And cyber security has serious economic implications. The average cost of a stolen identity is $631 per person, according to an industry survey cited by the Commerce Department.
Economic losses will often lead to questions of legal liability. Plans laid out for the new security standards would also help to clarify who bears responsibilities for what in the event of a cyber theft.
Although the plan is still in its early planning stages, administration officials have acknowledged privately that the road ahead is difficult. Any new cyber security plan has unforeseen challenges.
Congress has held hearings on cyber security in recent months, leading up to a possible Senate bill. And while participants are undecided on how to tackle the cyber threat, the one thing on which they seem to agree is that cyber security is a pressing issue and a real challenge.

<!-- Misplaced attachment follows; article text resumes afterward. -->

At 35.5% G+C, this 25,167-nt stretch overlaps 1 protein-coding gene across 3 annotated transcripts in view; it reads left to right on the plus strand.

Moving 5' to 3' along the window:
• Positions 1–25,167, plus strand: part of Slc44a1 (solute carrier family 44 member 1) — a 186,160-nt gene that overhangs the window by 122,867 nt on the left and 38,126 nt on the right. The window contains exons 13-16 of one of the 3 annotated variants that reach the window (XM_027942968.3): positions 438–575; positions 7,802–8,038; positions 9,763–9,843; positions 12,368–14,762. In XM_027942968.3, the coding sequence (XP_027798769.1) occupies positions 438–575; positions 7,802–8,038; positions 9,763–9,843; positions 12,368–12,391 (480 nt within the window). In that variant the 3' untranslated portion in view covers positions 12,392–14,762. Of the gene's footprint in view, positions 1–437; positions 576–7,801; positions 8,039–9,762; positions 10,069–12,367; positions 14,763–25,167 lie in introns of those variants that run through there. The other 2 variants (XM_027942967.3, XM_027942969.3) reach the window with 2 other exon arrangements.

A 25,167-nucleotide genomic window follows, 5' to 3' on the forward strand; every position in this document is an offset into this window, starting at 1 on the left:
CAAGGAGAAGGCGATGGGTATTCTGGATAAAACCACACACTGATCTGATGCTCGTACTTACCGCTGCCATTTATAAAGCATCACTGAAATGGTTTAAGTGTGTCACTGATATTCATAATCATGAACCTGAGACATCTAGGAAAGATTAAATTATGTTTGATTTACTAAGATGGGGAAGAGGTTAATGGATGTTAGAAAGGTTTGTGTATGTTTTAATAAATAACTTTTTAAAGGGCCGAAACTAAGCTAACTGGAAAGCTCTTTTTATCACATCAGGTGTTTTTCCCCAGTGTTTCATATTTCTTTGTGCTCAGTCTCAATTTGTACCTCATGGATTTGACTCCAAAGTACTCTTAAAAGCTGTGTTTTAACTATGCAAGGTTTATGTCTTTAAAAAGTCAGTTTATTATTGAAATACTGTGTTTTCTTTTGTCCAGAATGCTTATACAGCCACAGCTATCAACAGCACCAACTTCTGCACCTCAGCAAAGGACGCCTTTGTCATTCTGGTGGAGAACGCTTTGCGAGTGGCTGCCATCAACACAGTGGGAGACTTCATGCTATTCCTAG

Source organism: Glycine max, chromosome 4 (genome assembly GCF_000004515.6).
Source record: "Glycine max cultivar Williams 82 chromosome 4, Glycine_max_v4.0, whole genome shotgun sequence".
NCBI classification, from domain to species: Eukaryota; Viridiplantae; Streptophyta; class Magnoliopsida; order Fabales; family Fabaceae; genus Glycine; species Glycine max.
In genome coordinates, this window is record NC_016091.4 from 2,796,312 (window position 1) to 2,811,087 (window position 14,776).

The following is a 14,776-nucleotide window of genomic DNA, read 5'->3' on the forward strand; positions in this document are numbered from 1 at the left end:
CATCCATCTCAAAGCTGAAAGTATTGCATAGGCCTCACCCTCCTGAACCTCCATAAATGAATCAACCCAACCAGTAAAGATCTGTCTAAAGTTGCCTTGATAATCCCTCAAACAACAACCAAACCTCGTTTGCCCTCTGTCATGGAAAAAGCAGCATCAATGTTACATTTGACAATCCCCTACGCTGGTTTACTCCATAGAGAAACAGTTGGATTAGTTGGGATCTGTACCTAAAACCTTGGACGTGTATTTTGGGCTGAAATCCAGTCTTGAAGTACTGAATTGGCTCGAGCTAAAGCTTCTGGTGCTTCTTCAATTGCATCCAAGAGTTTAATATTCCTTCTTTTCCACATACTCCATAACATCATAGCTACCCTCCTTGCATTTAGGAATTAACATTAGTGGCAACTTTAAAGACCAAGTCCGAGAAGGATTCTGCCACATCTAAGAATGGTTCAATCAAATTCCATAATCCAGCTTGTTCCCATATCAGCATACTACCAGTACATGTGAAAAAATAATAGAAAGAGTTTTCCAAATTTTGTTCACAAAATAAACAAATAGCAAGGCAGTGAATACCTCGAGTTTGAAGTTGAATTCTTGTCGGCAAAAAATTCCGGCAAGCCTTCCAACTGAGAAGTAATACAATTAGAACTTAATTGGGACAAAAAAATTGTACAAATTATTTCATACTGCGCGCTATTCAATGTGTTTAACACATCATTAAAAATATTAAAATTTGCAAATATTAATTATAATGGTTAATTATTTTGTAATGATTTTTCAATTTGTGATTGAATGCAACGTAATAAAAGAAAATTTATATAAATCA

A recent Senate judiciary hearing on cyber crime featured testimony from security experts with warnings about password security. In his testimony, Stewart Baker, a former assistant secretary for policy for the Department of Homeland Security, said password security is not the end all and be all, pointing to the recent security breach at the cyber security firm RSA, a company that makes authentication hardware, as a reason why password authentication is not always bulletproof.